Is Rick Ross a changed man? For years he's been the personification of how keeping it real need not be a prerequisite for those wanting a chair at rap's head table. Rozay made his private jet ascent to superstardom on sky-scraping, yacht-cruising coke rap, telling Tony Montana stories on an Alejandro Sosa scale. Not even a revealed history in law enforcement could derail the rise and rise – his conjured narratives were easy to swallow when the packaging came so dazzlingly overblown.
But why write rap literature when the truth is just as fantastic? Following a couple of fun but derivative albums in 'Mastermind' and 'Hood Billionaire', the 39-year-old looks inwards more than ever before on 'Black Market'. Of course he's still rapping about money – he's a wealthy guy, after all. But more so than ever it feels like Ross is counting his actual bank balance and not those fictional bills hauled in by a dirty gun and a clean brick.
The trappings of being a hip-hop mogul, it would seem, can be just as suffocating. The Maybach Music Group founder should be leaning back in his corner office right now, puffing a plump cigar and revelling in his success. But with the company floundering from the PR gaffes of Meek Mill's ill-fated beef with Drake and feud with label mate Wale, Ross is forced off the bench to inhabit the physical embodiment of a digital Greg Jennings: he puts the team on his back.
'Black Market' sees the Miami rapper flip from Teflon Don to senior counsellor, warning rappers of the hazards of bad publishing contracts and the acidic effects of wealth. "You reap what you sow, and they speaking repossessions / To the culture itself, these are powerful lessons," Ross advises on 'Foreclosures', his best rapped single in years, included here as a bonus track. 'Free Enterprises' too finds him undergoing a deep bout of self-reflection – lessons from a battle-hardened businessman who has seen both sides of the rap star visage.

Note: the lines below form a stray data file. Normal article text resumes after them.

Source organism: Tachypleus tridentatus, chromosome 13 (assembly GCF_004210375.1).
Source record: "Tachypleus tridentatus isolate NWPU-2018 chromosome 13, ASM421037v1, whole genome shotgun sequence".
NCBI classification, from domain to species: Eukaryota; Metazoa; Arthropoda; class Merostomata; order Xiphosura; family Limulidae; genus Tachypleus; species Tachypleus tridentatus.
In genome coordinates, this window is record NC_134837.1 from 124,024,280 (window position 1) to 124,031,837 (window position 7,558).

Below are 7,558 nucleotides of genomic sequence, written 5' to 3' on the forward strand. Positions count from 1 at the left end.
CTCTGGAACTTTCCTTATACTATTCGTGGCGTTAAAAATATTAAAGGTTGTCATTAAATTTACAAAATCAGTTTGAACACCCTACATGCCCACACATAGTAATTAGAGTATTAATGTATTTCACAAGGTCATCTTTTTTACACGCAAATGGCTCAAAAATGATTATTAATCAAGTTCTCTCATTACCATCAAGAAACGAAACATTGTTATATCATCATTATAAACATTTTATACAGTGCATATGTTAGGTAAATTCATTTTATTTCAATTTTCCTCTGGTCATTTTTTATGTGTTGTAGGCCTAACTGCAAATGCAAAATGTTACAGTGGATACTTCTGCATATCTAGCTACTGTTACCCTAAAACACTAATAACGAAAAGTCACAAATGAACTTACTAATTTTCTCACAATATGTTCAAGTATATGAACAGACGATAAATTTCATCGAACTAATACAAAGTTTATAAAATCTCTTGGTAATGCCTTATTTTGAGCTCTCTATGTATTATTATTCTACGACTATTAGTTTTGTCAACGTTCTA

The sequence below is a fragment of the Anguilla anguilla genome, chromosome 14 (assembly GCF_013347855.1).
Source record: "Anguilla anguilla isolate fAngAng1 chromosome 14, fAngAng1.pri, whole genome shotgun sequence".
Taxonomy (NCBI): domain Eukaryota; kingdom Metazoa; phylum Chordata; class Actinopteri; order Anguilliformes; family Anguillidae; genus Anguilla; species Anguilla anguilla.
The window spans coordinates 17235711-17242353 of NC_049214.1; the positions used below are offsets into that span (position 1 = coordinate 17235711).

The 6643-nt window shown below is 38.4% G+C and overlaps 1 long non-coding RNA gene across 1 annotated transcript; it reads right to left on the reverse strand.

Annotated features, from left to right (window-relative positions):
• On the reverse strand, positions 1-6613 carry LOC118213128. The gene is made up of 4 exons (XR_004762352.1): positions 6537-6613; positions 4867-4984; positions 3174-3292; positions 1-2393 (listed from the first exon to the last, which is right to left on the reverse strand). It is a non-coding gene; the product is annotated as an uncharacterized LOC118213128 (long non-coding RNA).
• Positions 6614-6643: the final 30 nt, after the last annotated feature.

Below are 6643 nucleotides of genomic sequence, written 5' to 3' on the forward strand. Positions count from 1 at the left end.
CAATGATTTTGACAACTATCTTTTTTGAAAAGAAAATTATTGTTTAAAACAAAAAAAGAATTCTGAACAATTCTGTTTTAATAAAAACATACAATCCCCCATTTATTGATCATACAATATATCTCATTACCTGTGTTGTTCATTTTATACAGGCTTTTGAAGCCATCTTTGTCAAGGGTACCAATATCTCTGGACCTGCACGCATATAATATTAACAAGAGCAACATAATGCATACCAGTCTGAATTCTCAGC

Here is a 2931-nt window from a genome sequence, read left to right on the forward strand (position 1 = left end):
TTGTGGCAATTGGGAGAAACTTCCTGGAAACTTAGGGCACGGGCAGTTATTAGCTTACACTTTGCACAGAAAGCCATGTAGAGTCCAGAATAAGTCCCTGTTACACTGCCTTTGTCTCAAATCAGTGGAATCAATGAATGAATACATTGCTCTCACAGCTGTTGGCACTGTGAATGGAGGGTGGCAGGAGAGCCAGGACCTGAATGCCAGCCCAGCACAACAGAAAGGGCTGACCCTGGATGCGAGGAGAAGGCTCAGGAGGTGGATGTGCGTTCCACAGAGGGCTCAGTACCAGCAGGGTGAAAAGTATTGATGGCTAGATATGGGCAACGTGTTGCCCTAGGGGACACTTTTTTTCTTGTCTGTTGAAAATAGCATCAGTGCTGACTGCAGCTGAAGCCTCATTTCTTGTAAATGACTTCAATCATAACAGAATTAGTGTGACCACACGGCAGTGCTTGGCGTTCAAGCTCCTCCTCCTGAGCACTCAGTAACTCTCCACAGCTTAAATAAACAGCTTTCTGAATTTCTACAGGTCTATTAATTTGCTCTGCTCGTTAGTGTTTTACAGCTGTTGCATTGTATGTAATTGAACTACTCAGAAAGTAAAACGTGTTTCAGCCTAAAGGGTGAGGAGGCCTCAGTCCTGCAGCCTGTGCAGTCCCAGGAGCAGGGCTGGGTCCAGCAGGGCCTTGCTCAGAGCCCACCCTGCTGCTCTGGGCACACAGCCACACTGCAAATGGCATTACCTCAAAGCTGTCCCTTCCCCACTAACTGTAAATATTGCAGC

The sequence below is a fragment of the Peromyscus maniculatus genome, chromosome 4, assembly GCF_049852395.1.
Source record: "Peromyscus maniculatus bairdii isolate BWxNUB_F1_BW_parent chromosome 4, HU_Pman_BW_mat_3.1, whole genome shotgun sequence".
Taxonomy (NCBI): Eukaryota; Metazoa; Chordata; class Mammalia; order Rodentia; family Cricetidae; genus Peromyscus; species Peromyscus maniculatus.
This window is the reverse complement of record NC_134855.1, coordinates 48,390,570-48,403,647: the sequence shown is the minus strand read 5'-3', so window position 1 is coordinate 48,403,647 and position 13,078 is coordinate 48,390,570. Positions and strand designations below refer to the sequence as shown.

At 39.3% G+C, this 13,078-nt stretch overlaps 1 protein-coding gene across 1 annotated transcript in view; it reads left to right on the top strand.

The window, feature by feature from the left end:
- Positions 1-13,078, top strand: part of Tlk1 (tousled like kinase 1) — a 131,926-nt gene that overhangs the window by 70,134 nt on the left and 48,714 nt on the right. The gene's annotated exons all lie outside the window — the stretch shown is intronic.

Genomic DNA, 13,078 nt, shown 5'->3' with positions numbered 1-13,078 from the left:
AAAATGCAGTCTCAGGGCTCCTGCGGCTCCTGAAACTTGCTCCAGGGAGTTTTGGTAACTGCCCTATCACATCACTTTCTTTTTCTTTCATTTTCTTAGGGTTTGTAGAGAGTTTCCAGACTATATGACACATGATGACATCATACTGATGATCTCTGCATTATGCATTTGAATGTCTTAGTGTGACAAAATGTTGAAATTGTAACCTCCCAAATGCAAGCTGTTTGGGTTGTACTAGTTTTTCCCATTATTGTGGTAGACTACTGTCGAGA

Make no mistake though; Rozay is still putting himself first. "It gets so lonely at the top," he repeats over and over on 'Ghostwriter', a track that sees him demand credit for being one of the industry's go-to lyricists of the last decade. Elsewhere, he sounds tweaked out and paranoid on 'Crocodile Python', questioning the loyalty of those closest to him. Best of all is the chorus-less, late-night minimalism of 'Silk Road', which finds him drawing lines between business and life over a bottomless bag of tobacco. "Never question my vision I seen atrocities / But I also see profit on selling properties," he growls, connecting both sides of his persona like never before.
Yet it's the mind of a rap mogul that also holds 'Black Market' back. Ross runs the entire commercial playbook here, delivering an expensive sounding album in the worst way – crisp but too-often anaemic beats, shoe-horned in singles, a punishingly-long running time (the Deluxe Edition runs to over 75 minutes long), and an all-star supporting cast who fail to spark with the main attraction. Mary J. Blige and Chris Brown toss in stock hooks that fail to catch the ear, while 'Smile Mama, Smile' – Ross's attempt at his own 'Dear Mama' – is derailed by a beat that trips over its own feet and a grating chorus from Cee-Lo Green.
Elsewhere, the bat shit 'Can't Say No' finds Ross resurrecting the nineties Mariah Carey pop ballad of the same name. It's a wild mismatch, entirely listenable if only for its eccentricities, while the horn-heavy bluster of 'One Of Us' sounds dated and lacklustre, disrupting hope of uniting Ross with leader from the golden age Nas in any kind of worthwhile way.
Rozay's career has always been defined by excess, but on 'Black Market' he just can't unshackle the weight when the subject matter demanded more restraint. There's a great Rick Ross album in here somewhere. If only the boss had abstained from some of his extravagant habits and used his editing sheers more cuttingly.
Words: Dean Van Nguyen